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Comerica CEO won’t rule out acquisitions

Curt Farmer knows he has big shoes to fill as chairman and CEO of Comerica.

His predecessor, Ralph Babb, had run the bank for nearly two decades and was responsible for accelerating its expansion in Texas and California and relocating its headquarters from Detroit to Dallas. Babb was also notorious for being the first Comerica executive to arrive in the office in the morning — often as early as 5 a.m. — and the last to leave.

“You can’t outwork him,” said Farmer, who replaced Babb as CEO in April and added the chairman’s title this week, when Babb stepped down after 17 years in the role.

Farmer, 57, joined Comerica from Wachovia Bank in 2008 to run the wealth management unit and has been steadily climbing the ranks since.

Now in his first full year as the head of the $73 billion-asset bank, the largest headquartered in Texas, Farmer said management is primarily focused on growth after spending several years cutting costs and improving efficiency. Comerica has been a long-rumored takeover target, but Farmer indicated that the bank could potentially be open to making an acquisition of its own if the right deal comes along.


In a recent interview with American Banker, Farmer also discussed the outlook for energy lending, the limitations of the Community Reinvestment Act and how the asset-sensitive Comerica is navigating the interest rate climate. The following interview has been edited for clarity and length.

Comerica had long been rumored as a takeover target or potential merger partner with a bank of the same size. How are you approaching M&A next year?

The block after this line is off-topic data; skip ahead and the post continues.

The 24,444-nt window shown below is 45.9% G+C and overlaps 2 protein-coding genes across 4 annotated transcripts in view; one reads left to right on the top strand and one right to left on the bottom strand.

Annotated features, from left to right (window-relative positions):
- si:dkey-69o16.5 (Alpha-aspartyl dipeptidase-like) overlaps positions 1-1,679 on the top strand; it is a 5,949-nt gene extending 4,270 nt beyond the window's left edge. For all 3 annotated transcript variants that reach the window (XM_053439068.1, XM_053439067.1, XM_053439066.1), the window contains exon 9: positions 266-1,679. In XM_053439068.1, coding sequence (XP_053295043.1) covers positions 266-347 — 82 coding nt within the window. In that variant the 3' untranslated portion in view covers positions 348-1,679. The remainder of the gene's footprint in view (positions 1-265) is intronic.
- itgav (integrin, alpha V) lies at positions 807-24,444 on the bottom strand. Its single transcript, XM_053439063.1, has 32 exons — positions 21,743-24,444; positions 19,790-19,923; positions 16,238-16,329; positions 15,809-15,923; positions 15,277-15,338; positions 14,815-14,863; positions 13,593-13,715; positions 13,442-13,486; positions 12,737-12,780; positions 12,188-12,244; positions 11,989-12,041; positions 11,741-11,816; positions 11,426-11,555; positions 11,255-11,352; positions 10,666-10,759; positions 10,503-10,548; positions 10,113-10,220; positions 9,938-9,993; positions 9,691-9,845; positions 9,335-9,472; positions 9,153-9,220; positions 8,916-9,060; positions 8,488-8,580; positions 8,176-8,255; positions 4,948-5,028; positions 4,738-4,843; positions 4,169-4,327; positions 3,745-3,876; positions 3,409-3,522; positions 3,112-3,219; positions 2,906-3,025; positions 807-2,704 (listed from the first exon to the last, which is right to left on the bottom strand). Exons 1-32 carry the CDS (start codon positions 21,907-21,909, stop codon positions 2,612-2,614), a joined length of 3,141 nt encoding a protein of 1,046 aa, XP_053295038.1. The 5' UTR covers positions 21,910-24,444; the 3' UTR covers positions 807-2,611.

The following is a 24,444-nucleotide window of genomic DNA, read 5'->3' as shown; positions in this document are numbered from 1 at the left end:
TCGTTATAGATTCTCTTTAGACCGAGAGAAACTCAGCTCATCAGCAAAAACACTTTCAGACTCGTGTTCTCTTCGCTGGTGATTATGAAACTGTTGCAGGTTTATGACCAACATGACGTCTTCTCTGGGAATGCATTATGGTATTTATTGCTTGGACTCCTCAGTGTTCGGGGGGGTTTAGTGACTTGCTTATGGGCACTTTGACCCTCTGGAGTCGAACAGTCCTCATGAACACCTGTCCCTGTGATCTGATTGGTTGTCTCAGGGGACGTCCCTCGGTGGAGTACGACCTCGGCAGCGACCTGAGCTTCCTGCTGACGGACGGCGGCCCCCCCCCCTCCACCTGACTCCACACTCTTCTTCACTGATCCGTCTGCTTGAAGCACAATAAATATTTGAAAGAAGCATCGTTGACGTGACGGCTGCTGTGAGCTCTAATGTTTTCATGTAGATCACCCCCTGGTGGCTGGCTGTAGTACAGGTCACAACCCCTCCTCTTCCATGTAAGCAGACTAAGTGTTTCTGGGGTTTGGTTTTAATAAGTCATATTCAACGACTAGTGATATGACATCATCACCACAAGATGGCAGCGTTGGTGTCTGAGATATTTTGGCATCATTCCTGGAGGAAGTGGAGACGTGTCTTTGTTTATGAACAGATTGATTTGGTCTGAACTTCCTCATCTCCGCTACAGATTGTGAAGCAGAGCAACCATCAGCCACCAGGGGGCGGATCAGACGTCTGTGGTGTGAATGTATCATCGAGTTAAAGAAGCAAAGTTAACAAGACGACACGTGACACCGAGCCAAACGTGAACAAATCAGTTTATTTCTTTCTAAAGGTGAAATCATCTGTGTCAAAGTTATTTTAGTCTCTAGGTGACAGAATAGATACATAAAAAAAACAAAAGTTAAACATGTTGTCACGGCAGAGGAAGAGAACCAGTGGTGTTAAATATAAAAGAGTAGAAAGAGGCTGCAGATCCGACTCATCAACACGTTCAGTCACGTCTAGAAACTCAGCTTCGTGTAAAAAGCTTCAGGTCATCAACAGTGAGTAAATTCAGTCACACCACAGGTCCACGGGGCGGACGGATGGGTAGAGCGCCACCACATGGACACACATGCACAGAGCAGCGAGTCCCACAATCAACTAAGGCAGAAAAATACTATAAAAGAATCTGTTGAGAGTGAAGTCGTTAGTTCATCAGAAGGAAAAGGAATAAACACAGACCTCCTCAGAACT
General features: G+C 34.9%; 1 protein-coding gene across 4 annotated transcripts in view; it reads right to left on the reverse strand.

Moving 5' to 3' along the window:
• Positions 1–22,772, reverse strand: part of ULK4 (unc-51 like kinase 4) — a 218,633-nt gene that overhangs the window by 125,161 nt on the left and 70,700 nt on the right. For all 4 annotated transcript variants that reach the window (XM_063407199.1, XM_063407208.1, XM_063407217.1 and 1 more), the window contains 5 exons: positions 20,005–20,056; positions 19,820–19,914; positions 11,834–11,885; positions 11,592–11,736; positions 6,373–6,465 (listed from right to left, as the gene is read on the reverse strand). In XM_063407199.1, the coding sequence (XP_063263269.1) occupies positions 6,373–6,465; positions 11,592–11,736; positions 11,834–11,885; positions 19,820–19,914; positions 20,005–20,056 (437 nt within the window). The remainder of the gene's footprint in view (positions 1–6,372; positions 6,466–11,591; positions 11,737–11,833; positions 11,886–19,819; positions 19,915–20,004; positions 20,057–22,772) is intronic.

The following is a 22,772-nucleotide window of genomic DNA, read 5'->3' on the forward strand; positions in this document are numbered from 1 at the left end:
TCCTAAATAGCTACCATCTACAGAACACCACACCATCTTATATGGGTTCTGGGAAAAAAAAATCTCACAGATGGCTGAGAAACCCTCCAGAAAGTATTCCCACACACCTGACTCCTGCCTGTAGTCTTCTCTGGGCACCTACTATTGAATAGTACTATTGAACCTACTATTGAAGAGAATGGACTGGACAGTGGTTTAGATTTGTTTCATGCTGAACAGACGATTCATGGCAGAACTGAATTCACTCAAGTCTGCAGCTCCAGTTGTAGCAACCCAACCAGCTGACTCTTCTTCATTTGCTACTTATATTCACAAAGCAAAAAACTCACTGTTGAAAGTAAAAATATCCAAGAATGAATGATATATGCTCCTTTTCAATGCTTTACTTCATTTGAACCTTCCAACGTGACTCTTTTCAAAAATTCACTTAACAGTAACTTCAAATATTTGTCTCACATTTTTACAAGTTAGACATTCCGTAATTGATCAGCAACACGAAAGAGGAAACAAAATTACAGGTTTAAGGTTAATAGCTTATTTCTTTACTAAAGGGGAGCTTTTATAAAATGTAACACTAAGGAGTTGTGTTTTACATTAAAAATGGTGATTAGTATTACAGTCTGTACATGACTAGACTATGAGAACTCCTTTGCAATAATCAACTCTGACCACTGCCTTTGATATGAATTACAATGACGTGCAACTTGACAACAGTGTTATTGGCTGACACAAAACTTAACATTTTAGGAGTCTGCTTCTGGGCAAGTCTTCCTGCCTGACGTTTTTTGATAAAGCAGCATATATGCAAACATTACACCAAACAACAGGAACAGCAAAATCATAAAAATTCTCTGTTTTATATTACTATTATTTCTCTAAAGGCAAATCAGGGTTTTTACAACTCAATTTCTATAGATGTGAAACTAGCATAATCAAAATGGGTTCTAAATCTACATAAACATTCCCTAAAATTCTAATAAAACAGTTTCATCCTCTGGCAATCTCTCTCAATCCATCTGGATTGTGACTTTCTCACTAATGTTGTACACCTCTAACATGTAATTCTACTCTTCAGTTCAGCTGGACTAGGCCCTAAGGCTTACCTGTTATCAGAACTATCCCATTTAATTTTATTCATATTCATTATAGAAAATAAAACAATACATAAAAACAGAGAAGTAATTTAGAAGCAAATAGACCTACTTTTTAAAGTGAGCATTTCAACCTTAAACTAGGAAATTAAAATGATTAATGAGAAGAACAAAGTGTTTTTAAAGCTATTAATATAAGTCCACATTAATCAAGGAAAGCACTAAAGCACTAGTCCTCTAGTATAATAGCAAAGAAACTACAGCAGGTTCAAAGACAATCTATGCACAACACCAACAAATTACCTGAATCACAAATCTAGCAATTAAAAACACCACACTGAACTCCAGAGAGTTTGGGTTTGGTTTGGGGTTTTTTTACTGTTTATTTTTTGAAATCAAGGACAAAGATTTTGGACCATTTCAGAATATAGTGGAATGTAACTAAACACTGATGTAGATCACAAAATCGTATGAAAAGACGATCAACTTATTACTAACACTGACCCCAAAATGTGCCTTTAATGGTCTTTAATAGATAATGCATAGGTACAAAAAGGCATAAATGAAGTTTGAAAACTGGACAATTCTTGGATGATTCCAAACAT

CURT FARMER: We have built the company primarily through organic growth. We have been patient on the acquisition side. We’ve done two in the last 20 years. We think of ourselves operating day in and day out focused on organic growth. These are the markets that a lot of other banks want to be in.

For us [to do a deal], it would have to be something in California or Texas that we would be interested in. The opportunities are relatively small. If something came along we would certainly take a look at that.

Are you not interested in a merger of equals?

We are always focused on earning our independence. Having said that, we are always going to do the right thing for the shareholder if it maximizes long-term value. We believe we have a great history as an independent organization. Those mergers were done for various reasons, but ultimately they have to make strategic sense.

Do you think there could be a rush of M&A in Texas in general?

I personally don’t believe the floodgates are going to open. There will still be the occasional deal, but deals still have to make sense from an economic standpoint. I would be surprised if we see a flood of mergers occurring, but I do think there will be a steady dribble that would continue.

Looking ahead, what is the biggest challenge facing the bank next year?

We’re in an interest rate environment right now that is not favorable to the bank, but I don’t view this as an elongated situation.